There were hundreds of people on her funeral to bid the lonely bird farewell. It was the first time I had seen her children and grandchildren. They were crying; the sea of tears was not drying. They regretted they could not come earlier. Now, even if they wanted to come back, there was no mother bird to nestle them, nor the nest; she had entrusted her house to an orphanage. Soon, they retired to the new nests they had built, but which comparable to this one, were nothing but mere shadows of this nest, deprived of the warmth and comfort of it.
“Keep hold of your son. Let him fly but make sure that he doesn’t take the flight that might hinder him from coming back”, she would say.
The knock at the door dragged me back to present and I was surprised to see my son back home. I looked at the clock and realized how much time had elapsed. I gave him jajangmyeon to eat and started helping him with his home work. Soon after, I was shushing my son, holding him tight in my lap as if he would fly away, the moment I would let him free and he, constantly pointing at his atlas, was saying that he wanted to go to this country and that and that he would never come back. His thoughtlessly uttered words faltered my thoughts and I was shivering, not knowing what to do.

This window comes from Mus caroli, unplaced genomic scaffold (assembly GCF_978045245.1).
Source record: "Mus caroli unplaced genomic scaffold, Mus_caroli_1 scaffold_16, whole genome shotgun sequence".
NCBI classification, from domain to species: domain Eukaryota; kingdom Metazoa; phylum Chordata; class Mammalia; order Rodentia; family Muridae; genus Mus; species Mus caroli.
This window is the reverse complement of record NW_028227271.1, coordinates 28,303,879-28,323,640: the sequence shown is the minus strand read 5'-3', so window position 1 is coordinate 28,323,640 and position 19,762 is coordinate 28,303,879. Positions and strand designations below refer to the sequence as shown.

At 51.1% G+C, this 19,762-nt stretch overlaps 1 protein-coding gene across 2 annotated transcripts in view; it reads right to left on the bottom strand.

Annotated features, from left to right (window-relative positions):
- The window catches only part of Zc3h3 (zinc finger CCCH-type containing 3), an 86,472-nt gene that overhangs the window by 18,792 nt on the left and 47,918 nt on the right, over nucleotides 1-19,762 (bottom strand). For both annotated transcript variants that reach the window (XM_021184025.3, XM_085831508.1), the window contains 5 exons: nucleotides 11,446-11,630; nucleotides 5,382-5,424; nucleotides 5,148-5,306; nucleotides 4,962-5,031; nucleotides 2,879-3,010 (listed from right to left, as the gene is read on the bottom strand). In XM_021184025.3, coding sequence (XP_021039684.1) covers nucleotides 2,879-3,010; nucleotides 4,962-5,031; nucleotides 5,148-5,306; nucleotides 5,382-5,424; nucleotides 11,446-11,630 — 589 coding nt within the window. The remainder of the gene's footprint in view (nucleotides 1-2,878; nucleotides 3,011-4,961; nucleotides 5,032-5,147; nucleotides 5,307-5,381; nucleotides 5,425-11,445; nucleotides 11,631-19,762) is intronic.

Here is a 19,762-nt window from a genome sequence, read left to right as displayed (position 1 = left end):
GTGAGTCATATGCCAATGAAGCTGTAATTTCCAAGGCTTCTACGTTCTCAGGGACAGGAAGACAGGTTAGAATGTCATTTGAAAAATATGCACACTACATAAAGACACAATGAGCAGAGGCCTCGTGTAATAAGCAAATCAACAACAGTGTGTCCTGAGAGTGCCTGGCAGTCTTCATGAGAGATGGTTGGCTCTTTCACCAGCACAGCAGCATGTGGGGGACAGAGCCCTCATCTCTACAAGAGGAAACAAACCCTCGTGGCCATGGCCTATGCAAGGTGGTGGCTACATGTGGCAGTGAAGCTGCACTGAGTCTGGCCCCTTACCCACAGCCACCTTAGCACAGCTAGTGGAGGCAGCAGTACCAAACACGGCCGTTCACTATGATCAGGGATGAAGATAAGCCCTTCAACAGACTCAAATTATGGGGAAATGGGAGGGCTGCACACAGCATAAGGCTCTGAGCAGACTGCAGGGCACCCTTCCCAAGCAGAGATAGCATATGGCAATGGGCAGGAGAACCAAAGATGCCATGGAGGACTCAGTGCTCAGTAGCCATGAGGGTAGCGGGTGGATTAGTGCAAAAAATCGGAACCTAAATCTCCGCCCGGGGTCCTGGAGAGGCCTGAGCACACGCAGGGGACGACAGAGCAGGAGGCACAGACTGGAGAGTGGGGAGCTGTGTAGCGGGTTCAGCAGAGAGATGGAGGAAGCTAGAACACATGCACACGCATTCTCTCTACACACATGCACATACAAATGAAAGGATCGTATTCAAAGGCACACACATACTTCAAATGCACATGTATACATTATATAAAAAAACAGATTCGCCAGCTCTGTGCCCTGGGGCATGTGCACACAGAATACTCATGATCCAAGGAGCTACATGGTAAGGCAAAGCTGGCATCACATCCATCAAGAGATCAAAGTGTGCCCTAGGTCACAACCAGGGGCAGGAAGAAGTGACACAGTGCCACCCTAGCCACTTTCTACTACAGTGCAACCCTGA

I froze in fear. I felt sick. Considering this all a dream, I shut my eyes and tried to fill up with some hope and make myself believe that these apprehensions were not real, but as many times as I attempted this, all the fears rushed back.